Jimmy Fong noted that “recessions breed a new kind of criminal, one that’s more tech-savvy than the usual run-of-the-mill fraudster. All the big drivers for fraud are there: opportunity, motivation, resentment and rationalisation”.

 

Dev Dhiman agreed, saying “fraud rings are more organised and are no longer lone-wolf operations, and they will take advantage of emerging tech like digital account opening and BNPL”.

Where do the solutions lie? 

As PwC notes in their report Fraud Risk Management, “the best defense to this growing threat is strong and proactive risk management”. We feel that a large proportion of that proactiveness will be tied up in the people and leaders sustaining anti-fraud cultures. 

 

Dev Dhiman was clear in where he felt top-line fraud risk mitigation lay. “Collaboration is key in the fight against complex, organised crime. Savvy fraud managers understand the importance of working within an ecosystem to stay up to date with trends, and insights to ensure proactive defense.

 

Real-time decisioning (i.e. < 10ms), and the ability to handle billions of transactions with high TPS is essential. As is Privacy Enhancing Technology (PET), and capabilities including – automated behavior profiling, entity resolution, dynamic segmentation, network link analysis, and machine learning…(and) banks should look at all interactions along the customer journey…and identify how fraud control can overlay the entire (customer) journey”.

 

Jimmy felt tech could be the driving force for positive change, noting “the trick lies in disruptive tech – disruptive in the sense that it tries to “break” the business model of fraud by making attacks impossible to scale…targeting the weakest point of a fraud operation: laziness”.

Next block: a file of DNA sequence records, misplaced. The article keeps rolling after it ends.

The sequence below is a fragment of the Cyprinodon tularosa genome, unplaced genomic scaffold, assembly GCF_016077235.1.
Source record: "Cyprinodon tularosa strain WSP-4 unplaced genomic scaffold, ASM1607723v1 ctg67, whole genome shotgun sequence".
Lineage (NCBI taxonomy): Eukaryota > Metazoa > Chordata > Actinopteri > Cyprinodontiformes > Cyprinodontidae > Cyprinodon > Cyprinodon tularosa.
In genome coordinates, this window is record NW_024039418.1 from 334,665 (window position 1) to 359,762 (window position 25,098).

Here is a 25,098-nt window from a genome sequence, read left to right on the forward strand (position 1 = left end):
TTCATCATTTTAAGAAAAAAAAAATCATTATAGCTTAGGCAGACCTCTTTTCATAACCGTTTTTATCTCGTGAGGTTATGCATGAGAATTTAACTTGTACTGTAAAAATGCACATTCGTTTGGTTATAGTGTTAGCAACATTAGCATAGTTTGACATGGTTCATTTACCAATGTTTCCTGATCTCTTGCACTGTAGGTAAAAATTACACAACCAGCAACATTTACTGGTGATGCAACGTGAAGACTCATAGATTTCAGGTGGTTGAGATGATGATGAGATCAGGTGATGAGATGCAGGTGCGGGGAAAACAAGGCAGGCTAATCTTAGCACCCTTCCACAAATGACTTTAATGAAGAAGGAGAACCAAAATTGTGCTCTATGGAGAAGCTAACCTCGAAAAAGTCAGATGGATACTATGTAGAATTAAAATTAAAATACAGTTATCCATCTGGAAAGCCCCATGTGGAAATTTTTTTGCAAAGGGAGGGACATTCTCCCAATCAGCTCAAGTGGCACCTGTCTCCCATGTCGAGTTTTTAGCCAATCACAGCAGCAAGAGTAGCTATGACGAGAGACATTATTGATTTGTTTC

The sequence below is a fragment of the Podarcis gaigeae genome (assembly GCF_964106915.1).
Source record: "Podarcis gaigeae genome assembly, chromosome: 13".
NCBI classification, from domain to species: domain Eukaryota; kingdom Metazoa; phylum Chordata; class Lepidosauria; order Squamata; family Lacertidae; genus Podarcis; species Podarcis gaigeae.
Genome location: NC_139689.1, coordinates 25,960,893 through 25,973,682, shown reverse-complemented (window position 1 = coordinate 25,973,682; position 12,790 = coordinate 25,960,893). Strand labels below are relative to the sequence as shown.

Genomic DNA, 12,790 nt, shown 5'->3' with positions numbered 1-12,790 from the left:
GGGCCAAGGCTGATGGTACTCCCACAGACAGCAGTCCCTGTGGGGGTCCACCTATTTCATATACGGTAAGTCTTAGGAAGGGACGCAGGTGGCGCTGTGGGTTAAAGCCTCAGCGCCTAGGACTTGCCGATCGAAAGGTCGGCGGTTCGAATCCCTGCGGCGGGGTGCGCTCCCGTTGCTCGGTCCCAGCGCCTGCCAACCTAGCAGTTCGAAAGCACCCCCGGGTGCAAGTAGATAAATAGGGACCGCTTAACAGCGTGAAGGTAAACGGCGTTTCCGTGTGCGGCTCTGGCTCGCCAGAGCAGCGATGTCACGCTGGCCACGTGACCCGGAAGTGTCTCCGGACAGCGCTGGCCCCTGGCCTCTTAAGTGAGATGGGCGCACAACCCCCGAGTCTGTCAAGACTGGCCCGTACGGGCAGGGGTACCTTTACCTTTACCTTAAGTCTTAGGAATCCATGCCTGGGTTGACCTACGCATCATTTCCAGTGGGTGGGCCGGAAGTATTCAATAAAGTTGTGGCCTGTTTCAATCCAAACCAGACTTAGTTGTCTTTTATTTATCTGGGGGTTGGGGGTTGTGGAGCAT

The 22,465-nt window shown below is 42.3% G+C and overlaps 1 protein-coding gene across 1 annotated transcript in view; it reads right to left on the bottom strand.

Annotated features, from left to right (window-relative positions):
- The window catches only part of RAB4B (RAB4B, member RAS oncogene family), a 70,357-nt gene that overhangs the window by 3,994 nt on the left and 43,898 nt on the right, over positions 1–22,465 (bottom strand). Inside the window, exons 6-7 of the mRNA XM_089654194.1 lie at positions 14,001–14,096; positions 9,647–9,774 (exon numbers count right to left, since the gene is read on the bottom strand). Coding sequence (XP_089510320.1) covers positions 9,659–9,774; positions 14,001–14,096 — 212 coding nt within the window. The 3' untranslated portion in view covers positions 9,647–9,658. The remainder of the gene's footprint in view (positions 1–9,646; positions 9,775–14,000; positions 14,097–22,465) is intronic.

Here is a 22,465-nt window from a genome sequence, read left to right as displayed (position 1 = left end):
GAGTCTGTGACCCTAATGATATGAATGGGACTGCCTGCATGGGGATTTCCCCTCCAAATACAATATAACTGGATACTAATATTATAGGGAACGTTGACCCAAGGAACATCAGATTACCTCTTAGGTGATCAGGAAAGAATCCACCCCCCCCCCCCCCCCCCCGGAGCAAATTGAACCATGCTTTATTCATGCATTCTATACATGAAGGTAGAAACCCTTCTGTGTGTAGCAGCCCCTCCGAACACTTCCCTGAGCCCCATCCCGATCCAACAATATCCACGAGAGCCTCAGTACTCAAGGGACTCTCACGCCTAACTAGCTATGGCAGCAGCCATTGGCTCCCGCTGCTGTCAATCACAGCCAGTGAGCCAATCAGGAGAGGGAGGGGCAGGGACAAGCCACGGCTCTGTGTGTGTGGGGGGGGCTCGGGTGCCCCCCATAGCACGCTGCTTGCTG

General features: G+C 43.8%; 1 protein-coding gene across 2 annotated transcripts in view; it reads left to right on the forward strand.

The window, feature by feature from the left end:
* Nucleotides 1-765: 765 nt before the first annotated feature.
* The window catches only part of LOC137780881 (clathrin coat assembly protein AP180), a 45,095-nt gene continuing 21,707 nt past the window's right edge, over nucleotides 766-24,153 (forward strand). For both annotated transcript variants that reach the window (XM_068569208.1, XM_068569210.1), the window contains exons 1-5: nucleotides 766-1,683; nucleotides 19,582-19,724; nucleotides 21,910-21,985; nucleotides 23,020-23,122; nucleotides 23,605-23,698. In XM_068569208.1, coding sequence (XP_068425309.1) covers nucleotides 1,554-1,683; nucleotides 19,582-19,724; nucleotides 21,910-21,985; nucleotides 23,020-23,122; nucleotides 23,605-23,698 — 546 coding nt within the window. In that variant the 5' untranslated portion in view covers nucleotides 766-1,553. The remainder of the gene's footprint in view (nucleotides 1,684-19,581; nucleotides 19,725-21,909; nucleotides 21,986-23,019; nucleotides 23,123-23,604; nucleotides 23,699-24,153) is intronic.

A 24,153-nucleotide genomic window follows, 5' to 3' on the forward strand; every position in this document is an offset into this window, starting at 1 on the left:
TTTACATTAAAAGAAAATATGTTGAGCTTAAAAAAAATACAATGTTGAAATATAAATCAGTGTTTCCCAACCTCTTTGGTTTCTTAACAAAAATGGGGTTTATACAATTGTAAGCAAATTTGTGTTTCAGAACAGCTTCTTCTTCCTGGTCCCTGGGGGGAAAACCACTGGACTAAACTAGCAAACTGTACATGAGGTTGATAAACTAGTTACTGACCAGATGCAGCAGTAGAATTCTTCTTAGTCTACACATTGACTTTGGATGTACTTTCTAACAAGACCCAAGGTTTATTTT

This echoes macro-mitigation efforts to reduce fraud. Global-spanning systems of support and antifraud, such as the Take Five to Stop Fraud grouping of major tech companies in the UK exemplify the approach to fraud taken by the biggest tech firms in the world. 

 

Need help in finding tech talents for a Singapore-based company? You can count on Datasearch Consulting to lend you a hand. 

While the talent market has undoubtedly become more competitive for both recruiters and HR professionals, we remain dedicated to connecting our partners with the right tech or IT talent. 

Connect with us at Datasearch Consulting for more information about our recruitment solutions for tech companies and functions.

Puvin is a Senior Director at Datasearch Consulting, a leading executive recruitment firm specialising in the Technology & Data sectors.

You can download their FREE comprehensive guide on “The Complete Guide to Navigating your Job Search – 5 Proven Steps to Secure your Ideal Fintech or Data Role”. Alternatively, you can view the Datasearch Consulting website or contact them directly on info@datasearchconsulting.com for a more detailed discussion.